ST. PAUL -- John McCain sought to reclaim the change mantle from Barack Obama in his acceptance speech tonight at the Republican National Convention, casting the choice in the fall presidential election between someone who has brought about reform and someone who simply talks about doing so.
"Again and again I've worked with members of both parties to fix problems that need to be fixed," said McCain. "That's how I will govern as president. I will reach out my hand to anyone to help me get this country moving again. I have that record and the scars to prove it. Senator Obama does not."
Citing his selection of Alaska Gov. Sarah Palin as his running mate, McCain insisted the Republican ticket was truly the ticket of change in the coming fall election. "I can't wait to introduce her to Washington," McCain said of Palin. "And let me offer an advance warning to the old, big spending, do nothing, me first, country second Washington crowd: change is coming."
Weaved amid his praise of Palin and his contrasts with Obama, McCain also leaned heavily on his personal story to show attendees in the hall and television viewers the sacrifices he has made for his country.
"I fell in love with my country when I was a prisoner in someone else's," said McCain, adding: "I loved it because it was not just a place but an idea, a cause worth fighting for. I was never the same again. I wasn't my own man anymore. I was my country's."
So, did the speech work for you? Did McCain build on the momentum built by Palin last night? If so, why? If not, why not?
Posted at 03:45 PM ET, 09/ 4/2008
McCain's Speech: What Does He Need To Do?
ST. PAUL -- For John McCain -- prisoner of war, congressman, senator and now the GOP presidential nominee -- his entire life has been building to his address tonight before the Republican National Convention.
The lead-in to his address could hardly have been more ideal. Alaska Gov. Sarah Palin, McCain's choice for vice president, surpassed all expectations last night with a speech that established her as both a rising star on the national scene and, at least for now, a major asset for the Republican ticket.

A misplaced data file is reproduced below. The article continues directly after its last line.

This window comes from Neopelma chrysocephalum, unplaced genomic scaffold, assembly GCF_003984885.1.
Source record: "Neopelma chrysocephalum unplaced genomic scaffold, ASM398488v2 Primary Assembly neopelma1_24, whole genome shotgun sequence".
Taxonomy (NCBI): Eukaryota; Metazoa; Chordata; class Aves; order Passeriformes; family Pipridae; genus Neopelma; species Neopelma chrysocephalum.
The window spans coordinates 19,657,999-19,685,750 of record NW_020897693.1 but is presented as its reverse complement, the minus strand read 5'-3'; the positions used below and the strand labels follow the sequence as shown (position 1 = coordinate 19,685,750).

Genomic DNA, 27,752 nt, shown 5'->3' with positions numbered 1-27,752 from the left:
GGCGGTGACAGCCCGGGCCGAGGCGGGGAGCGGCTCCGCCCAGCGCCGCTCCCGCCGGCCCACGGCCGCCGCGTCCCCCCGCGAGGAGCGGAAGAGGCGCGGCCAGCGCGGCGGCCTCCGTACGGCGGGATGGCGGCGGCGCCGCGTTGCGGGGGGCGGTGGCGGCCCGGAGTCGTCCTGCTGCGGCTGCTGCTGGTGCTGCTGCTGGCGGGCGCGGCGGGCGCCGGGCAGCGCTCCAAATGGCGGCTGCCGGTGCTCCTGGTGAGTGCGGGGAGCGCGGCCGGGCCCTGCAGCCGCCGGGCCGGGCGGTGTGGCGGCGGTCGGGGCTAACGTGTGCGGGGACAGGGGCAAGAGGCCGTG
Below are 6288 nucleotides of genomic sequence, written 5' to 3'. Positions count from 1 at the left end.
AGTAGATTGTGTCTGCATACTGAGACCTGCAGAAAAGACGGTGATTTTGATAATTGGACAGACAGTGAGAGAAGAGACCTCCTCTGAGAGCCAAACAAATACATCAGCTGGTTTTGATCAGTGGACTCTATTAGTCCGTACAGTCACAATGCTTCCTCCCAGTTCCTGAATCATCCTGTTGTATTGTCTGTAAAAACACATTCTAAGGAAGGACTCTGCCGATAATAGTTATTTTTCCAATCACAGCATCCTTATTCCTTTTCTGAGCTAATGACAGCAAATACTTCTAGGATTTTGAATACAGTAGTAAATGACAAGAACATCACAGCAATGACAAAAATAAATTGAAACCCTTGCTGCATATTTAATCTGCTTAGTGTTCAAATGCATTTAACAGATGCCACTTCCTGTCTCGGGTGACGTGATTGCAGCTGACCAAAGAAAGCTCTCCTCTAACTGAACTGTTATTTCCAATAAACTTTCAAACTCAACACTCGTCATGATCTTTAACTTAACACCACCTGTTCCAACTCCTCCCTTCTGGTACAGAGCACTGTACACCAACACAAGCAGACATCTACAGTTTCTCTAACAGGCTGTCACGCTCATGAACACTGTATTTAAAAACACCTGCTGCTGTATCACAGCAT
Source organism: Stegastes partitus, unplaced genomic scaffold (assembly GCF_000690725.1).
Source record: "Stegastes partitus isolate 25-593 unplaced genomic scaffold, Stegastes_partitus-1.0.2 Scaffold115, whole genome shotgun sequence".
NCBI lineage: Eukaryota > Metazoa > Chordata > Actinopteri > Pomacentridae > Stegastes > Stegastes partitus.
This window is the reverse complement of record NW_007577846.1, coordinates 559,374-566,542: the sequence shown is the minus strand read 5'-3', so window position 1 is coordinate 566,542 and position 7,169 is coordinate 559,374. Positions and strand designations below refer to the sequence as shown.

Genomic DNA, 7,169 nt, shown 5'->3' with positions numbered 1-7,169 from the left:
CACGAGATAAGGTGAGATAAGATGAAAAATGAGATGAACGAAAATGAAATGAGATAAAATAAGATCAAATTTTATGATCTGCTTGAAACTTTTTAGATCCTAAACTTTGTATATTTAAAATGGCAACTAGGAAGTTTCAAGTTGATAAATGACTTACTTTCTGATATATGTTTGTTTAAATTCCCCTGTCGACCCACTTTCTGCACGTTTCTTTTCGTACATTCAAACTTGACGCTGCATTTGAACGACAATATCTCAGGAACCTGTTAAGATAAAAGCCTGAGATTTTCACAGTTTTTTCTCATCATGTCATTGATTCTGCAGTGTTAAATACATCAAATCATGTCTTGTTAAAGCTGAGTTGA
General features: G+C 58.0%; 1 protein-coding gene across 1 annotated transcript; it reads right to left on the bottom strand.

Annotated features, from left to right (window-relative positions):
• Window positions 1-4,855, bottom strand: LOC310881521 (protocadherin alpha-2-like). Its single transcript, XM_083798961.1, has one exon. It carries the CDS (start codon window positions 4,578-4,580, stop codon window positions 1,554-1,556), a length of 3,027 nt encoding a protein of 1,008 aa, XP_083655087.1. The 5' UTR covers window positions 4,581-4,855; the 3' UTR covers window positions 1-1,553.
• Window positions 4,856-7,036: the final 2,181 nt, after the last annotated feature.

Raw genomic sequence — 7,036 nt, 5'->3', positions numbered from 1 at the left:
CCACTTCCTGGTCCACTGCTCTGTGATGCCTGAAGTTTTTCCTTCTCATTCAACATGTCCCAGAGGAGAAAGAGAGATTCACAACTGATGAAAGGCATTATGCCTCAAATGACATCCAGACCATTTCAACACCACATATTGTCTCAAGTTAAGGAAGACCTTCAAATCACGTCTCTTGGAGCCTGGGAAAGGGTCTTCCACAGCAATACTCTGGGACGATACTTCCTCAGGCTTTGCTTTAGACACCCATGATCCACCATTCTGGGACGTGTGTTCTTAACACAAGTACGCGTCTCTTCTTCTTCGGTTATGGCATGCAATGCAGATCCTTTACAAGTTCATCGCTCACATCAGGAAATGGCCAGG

With the Republican base energized for the first time in this general election race, McCain's job tonight is to keep the ball rolling, taking full advantage of his compelling life story and character traits that helped him through the roughest periods of his long drive for for the presidential nomination.Continue reading this post »
Posted at 07:00 AM ET, 09/ 4/2008
Convention Cheat Sheet: Palin's Coming Out Party
ST. PAUL -- When Alaska Gov. Sarah Palin stepped onto the stage at the Republican National Convention last night, all the pieces were in place for her to perform well.
Former New York City Mayor Rudy Giuliani had warmed up the crowd with a polemic against Barack Obama -- painting the Illinois senator as too inexperienced, too elitist and too cocky to be president of the United States.
The audience -- packed with Republican activists -- was ready to love her, believing that the media coverage over the last few days was the result of the press' liberal bent and disdain for conservative principles.
And, Palin had spent the last several days sequestered from prying eyes -- working on the speech that could make or break her (and John McCain's) chances this fall.Continue reading this post »
Posted at 11:11 PM ET, 09/ 3/2008
Palin Speaks: How Did She Do?
ST. PAUL -- Alaska Gov. Sarah Palin took to the stage at the Republican National Convention tonight and delivered the most-anticipated speech of this gathering.
Palin, as expected, sought to turn her roots as a small-town mayor into an asset -- referring to herself as a "hockey mom" (expect to hear that phrase A LOT more this fall) and making note that her political career began on the PTA.
She also painted her lack of experience in Washington as a strength in this campaign.
"I'm not a member of the permanent political establishment," said Palin. "And I've learned quickly these past few days that if you're not a member in good standing of the Washington elite, then some in the media consider a candidate unqualified for that reason alone."
The speech was received with wild applause inside the convention hall; the attendees were ready to explode for Palin and she did enough to let them.
But how did it play outside the Xcel Center? Did Palin clear the expectations bar set for her going into tonight? Or did she miss the mark?